Why would a Tummy Tuck be performed without Diastasis repair?


I recently had ventral hernia repair with an abdominoplasty. I have a very large diastasis, that was NOT fixed. I still have a huge protruding area in my abdomen. I'm unhappy with my results, now my Plastic Surgeon says he can correct the diastasis. The reason he gave for not fixing it initially was "we don't fix it at the same time as a hernia repair because the muscle could stick to the sutures and cause a problem". Should I let him redo the surgery, another Plastic Surgeon...or just leave it alone?



I would recommend you get a second consultation to discuss your concerns with a different surgeon. That may help you feel comfortable with the solution to your concerns.


Indeed when repairing a large ventral hernia, the repair of the diasthesis would reinforce the ventral hernia repair. In fact in very large ventral hernias, a component separation would help reconstruct the abdominal wall. There are very rare instances where the diasthesis repair is not indicated. Consult a member of this society for your options.


There is really no way to know exactly what was done and why other than to ask your surgeon. Most often a ventral hernia and diastasis are repaired together, but there may have been some specific issue in your case. Talk to your surgeon about this.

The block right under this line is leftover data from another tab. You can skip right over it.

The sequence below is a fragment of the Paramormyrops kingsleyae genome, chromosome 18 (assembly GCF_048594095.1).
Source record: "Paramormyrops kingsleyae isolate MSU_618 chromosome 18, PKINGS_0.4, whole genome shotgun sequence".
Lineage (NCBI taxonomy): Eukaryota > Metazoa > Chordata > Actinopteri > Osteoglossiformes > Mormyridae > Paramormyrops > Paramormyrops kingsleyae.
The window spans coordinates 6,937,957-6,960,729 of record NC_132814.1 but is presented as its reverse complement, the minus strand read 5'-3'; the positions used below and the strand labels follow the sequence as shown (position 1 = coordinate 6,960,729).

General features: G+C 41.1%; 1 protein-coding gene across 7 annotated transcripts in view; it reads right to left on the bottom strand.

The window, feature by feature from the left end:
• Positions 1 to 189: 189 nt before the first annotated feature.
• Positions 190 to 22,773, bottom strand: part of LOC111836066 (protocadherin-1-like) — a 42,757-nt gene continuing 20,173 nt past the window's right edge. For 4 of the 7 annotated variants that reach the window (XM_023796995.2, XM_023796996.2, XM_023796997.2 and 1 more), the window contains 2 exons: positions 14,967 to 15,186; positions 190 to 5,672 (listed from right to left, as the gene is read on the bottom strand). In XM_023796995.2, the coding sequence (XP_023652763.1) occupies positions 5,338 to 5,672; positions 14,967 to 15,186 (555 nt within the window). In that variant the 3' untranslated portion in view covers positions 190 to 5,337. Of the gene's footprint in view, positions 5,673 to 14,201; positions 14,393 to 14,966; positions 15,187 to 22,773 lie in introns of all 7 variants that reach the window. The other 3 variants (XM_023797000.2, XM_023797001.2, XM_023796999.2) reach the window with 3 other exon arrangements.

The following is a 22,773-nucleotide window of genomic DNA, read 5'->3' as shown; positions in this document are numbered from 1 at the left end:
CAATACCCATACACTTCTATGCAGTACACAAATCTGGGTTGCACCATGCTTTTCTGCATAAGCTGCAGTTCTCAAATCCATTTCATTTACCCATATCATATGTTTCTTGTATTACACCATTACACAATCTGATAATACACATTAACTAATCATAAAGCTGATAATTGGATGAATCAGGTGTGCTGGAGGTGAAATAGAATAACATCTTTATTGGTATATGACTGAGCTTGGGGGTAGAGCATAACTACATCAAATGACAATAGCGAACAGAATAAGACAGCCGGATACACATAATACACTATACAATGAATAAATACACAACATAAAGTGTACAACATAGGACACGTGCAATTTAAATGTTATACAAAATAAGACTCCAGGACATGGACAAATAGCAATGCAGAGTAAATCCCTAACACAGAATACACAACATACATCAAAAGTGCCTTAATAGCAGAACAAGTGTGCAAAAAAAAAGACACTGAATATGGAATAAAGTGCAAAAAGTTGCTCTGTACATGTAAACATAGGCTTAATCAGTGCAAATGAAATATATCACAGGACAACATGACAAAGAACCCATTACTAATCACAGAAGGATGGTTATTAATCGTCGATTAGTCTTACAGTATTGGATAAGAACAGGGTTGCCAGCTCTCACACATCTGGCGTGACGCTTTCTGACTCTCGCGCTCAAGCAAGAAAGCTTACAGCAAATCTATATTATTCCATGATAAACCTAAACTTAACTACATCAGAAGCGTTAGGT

Richard A. Baxter, M.D. - View Other Answers by this Doctor
Mountlake Terrace, WA


A tummy tuck or abdominoplasty is performed to treat skin only in some cases and skin and muscle in others.  For example, a person who have had massive weight lose may only have skin to remove because there is no muscle issue.  On the other hand, a women who have had children may have a stretched abdominal and may require a diastasis repair for the best result.   The discussion with your plastic surgeon is critical and it is always good to to return to your doctor.  He has your best interest and knows what procedure he performed.


Typically the diastasis should be repaired at the same time as the hernia repair.  

There are certainly exceptions to this rule, and your surgeon may have had very good reasons.

It never hurts to have a second opinion.  Often that reinforces the choice the original surgeon made.


If the abdominal muscles are not split and there is no diastases recti then during a tummy tuck a muscle repair is not needed.

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